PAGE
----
France's Direction Générale de l'Armement (DGA) is reportedly in discussions with Saudi Arabian Military Industries (SAMI) to enhance Saudi Arabia’s space capabilities, according to Tactical Report. SAMI's CEO, Walid Abukhaled, is reviewing offers from French companies such as Thales, Airbus, ArianeGroup, and Prométhée Earth Intelligence for optical sensors as part of a large Saudi Earth observation satellite programme. The discussions primarily focus on boosting Earth observation, geospatial intelligence gathering capacities, and satellite interlinks. While DGA has not specified anti-satellite (ASAT) or electronic warfare (EW) technologies in these discussions, further details are expected to be clarified in upcoming talks.
Iran’s Qassem Soleimani IoT Satellite Constellation to be Launched in Two Years
Iran's first Internet of Things (IoT) satellite system project, named after Lieutenant General Qassem Soleimani, is set to be launched within the next two years, according to the head of the Iranian Space Agency (ISA), Hossein Salariyeh. The project aims to provide satellite services in communications, particularly for IoT. The ISA has established the technical specifications for the narrowband communication satellites and selected a consortium of private and public firms to design, construct, deliver, test, and launch the satellite constellation. Initially, it will offer narrowband IoT services by collecting data from ground sensors and transmitting it to a reference station. The project, developed entirely by Iranian specialists, represents a significant milestone in Iran's civilian space programme, and demonstrates the country's ability to develop and launch satellites despite Western sanctions.
Djibouti-1B Nanosatellite to be Launched in February 2024 for Water Resource Monitoring
RIDE Space, the Djibouti Ministry of Higher Education and Research, and the Centre Spatial Universitaire de Montpellier (CSUM) have joined forces for Project Hydrosat, which involves designing and integrating Djibouti's second nanosatellite, Djibouti-1B, onto Momentus's Vigoride vehicle for launch aboard a SpaceX Falcon 9 launch vehicle. This collaboration offers ten African students the opportunity to engage in the satellite project. Djibouti-1B will serve the Djibouti Center for Study and Research (CERD) by transmitting meteorological data to the Missions Control Center in Djibouti, aiding in tracking changes in water resources and monitoring regions affected by drought and water scarcity. The satellite is scheduled for launch in February 2024, contributing to vital climate data collection and water resource management in Djibouti.
1997 U.S. Law Restricts Sale of High-Resolution Satellite Images of Israel by U.S. Companies
The 1997 Kyl-Bingaman Amendment (KBA) restricts U.S. companies from releasing high-resolution satellite imagery of Israel, allowing only 2-meter resolution images to be disseminated. This restriction was relaxed in July 2020, allowing for 40-centimeter resolution imagery, but the limitation remains in place over Israel. As a result, images of the recent conflict between Israel and Hamas have been limited in quality and quantity from American sources. In contrast, the conflict in Ukraine saw an abundance of high-resolution satellite images leading up to the conflict. This discrepancy is due to the challenges and risks associated with releasing images of active conflicts, making it safer to release older or less detailed data. Whether this conflict will lead to a change in the law remains uncertain, but it could potentially happen through congressional action or if the law is seen as obstructing U.S. assistance to its allies in the future. The ultimate goal is to strike a balance between protecting national interests and ensuring transparency and cooperation.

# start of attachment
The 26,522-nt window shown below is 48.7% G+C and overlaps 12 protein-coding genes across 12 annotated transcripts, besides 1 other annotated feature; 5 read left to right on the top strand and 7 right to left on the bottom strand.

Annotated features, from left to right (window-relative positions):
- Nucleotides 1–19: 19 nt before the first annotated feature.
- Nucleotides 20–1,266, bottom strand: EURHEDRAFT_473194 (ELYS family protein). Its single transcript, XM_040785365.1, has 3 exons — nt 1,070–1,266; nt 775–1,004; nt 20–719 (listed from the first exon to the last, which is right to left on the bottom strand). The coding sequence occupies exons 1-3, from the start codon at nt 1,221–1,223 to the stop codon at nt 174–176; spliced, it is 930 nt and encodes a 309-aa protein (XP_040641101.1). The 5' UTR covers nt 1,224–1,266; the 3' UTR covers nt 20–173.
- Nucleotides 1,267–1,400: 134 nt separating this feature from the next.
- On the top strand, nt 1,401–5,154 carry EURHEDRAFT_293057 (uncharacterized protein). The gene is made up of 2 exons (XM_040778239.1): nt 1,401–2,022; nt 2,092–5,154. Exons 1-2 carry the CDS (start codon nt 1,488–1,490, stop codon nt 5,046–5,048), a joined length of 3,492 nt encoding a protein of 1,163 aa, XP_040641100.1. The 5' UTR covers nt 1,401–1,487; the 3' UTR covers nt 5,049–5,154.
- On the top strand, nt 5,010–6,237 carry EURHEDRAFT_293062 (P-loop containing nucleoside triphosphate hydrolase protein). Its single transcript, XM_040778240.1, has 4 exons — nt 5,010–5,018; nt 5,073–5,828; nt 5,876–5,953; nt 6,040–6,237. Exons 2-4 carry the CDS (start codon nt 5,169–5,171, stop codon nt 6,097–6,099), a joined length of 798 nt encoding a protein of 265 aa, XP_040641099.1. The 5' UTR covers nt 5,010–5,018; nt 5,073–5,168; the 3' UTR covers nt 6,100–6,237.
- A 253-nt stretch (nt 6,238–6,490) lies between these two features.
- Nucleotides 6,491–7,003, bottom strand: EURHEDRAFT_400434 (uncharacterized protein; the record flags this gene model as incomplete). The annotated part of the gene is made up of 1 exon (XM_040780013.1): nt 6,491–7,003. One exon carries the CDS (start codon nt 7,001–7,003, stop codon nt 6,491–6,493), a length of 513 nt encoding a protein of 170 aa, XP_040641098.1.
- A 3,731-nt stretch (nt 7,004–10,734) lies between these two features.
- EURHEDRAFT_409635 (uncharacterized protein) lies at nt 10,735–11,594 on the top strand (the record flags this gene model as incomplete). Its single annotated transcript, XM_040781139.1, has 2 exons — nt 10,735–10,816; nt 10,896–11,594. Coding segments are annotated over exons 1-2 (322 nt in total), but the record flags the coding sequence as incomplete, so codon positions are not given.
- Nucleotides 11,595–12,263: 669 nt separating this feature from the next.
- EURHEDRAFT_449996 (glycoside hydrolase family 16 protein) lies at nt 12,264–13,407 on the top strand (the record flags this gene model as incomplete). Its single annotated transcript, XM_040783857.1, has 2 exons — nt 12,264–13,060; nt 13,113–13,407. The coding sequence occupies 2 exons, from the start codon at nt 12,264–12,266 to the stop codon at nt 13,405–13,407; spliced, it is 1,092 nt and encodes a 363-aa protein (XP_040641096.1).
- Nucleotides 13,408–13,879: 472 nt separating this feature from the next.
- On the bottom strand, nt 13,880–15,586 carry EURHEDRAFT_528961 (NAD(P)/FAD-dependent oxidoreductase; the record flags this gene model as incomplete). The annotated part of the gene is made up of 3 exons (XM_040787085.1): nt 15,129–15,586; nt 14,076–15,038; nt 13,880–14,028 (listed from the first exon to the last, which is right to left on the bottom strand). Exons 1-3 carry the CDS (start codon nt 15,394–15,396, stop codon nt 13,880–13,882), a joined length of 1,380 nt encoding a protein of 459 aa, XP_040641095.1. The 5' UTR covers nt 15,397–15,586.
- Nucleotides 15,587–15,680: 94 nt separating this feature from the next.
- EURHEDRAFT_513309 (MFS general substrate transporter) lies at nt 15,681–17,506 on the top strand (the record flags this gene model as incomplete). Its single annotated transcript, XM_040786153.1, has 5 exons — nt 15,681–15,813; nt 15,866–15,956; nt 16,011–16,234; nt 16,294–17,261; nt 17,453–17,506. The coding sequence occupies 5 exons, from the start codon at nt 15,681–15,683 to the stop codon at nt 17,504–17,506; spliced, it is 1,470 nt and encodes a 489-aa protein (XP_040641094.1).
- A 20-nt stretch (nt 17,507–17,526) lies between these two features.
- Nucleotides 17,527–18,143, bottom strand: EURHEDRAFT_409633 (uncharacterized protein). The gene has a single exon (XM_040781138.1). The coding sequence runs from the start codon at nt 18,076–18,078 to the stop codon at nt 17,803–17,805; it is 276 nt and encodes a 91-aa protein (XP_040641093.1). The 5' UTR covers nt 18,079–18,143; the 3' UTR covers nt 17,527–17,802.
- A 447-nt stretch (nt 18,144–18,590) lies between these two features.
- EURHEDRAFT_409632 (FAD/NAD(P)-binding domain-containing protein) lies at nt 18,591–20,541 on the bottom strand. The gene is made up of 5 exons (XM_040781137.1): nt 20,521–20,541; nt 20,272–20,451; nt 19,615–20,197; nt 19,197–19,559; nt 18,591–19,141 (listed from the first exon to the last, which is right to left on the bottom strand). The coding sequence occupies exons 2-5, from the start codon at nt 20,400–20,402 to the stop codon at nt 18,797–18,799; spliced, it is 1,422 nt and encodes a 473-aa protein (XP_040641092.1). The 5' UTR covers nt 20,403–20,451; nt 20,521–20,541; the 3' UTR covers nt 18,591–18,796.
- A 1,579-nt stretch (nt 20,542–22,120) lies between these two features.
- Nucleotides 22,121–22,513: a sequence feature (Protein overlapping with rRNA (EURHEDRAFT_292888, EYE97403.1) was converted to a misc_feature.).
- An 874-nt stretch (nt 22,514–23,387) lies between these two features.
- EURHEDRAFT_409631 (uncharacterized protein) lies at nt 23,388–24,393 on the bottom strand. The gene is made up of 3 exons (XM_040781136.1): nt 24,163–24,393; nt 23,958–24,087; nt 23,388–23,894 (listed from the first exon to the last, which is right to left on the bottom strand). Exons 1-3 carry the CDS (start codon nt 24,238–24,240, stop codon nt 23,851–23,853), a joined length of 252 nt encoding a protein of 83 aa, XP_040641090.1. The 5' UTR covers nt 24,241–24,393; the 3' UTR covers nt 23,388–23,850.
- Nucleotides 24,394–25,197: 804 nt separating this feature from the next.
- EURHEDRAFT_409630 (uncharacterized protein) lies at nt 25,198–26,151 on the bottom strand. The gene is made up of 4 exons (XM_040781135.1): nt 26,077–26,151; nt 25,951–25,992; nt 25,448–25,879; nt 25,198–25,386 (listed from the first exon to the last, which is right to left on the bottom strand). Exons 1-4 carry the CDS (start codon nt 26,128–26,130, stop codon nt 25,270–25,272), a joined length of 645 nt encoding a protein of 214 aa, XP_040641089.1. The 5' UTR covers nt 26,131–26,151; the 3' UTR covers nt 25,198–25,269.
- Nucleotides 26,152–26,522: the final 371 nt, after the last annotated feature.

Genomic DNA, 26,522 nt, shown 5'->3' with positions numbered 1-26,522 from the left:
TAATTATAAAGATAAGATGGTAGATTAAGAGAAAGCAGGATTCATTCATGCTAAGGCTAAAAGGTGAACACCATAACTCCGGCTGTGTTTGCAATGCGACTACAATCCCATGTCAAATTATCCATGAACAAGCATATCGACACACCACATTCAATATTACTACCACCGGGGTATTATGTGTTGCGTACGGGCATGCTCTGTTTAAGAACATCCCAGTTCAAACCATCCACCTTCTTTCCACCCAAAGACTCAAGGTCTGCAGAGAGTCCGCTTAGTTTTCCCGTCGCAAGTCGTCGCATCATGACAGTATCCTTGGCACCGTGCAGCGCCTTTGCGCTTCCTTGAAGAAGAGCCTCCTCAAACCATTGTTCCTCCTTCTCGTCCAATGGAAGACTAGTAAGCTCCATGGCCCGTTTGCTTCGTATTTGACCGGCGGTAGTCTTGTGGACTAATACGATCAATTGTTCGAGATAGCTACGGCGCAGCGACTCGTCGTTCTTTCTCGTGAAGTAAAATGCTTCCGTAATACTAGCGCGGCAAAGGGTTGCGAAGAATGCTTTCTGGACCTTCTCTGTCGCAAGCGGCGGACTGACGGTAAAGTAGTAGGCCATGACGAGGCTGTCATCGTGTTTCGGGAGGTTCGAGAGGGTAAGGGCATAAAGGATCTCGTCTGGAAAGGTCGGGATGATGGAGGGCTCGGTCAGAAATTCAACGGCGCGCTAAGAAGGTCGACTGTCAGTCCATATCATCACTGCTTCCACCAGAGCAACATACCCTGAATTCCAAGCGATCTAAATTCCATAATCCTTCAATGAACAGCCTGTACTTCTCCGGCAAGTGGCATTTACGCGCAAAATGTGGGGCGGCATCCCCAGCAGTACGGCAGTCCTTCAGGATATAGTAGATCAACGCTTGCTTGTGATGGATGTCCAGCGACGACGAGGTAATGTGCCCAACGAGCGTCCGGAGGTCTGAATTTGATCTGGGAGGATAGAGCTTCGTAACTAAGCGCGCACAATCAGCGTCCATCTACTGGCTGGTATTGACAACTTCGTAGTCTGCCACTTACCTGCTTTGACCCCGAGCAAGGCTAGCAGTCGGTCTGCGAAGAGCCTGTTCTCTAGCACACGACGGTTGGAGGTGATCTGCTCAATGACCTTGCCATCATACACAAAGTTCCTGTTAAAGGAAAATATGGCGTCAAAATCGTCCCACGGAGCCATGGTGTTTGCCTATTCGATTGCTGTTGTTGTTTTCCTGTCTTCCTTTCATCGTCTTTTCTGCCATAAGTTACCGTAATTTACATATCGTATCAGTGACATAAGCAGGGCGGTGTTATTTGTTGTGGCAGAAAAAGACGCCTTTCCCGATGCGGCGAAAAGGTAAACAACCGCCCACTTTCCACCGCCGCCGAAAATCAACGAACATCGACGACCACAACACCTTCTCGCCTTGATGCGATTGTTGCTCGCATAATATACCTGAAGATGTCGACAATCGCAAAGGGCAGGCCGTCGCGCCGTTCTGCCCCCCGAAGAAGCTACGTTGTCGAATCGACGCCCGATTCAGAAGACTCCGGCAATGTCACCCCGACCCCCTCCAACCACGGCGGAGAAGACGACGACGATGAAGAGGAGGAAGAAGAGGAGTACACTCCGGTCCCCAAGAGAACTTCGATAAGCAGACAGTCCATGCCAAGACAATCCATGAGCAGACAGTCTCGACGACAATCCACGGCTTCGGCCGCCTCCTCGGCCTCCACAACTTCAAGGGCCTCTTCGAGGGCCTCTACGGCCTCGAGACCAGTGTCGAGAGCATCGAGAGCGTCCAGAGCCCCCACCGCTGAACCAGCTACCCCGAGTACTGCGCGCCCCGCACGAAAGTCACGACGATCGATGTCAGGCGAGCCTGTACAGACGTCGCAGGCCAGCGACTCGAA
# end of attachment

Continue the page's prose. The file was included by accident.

UAE Space Agency Initiates Climate-Themed Space Startup Pitch Competition at Dubai Airshow
The UAE Space Agency, in collaboration with Amazon Web Services (AWS), Bayanat, and Planet, has initiated the Space Startup Pitch Competition – Sustainability for and from Space, under the Vista Space Challenge at the Dubai Airshow. This competition aims to provide global startups with a platform to present innovative solutions addressing climate change and enhancing Earth's resource sustainability through space technologies. It encourages AI projects focusing on space-related data analysis and long-term solutions for space missions and environmental challenges on Earth. Startups can apply until 19 October 2023, with finalists pitching their projects at the Dubai Airshow in November 2023. The top three winners will receive financial rewards and mentorship opportunities from industry experts. Additionally, they will access markets and promote their solutions during COP28 in Dubai. These initiatives align with the UAE Space Agency's partnerships with Bayanat, Planet, and AWS, which aim to foster knowledge-based, sustainable economies and enhance the space sector's capabilities.
Azerbaijan’s Azercosmos Signs Cooperation Agreement with UAE’s Bayanat for Earth Observation Data Analytics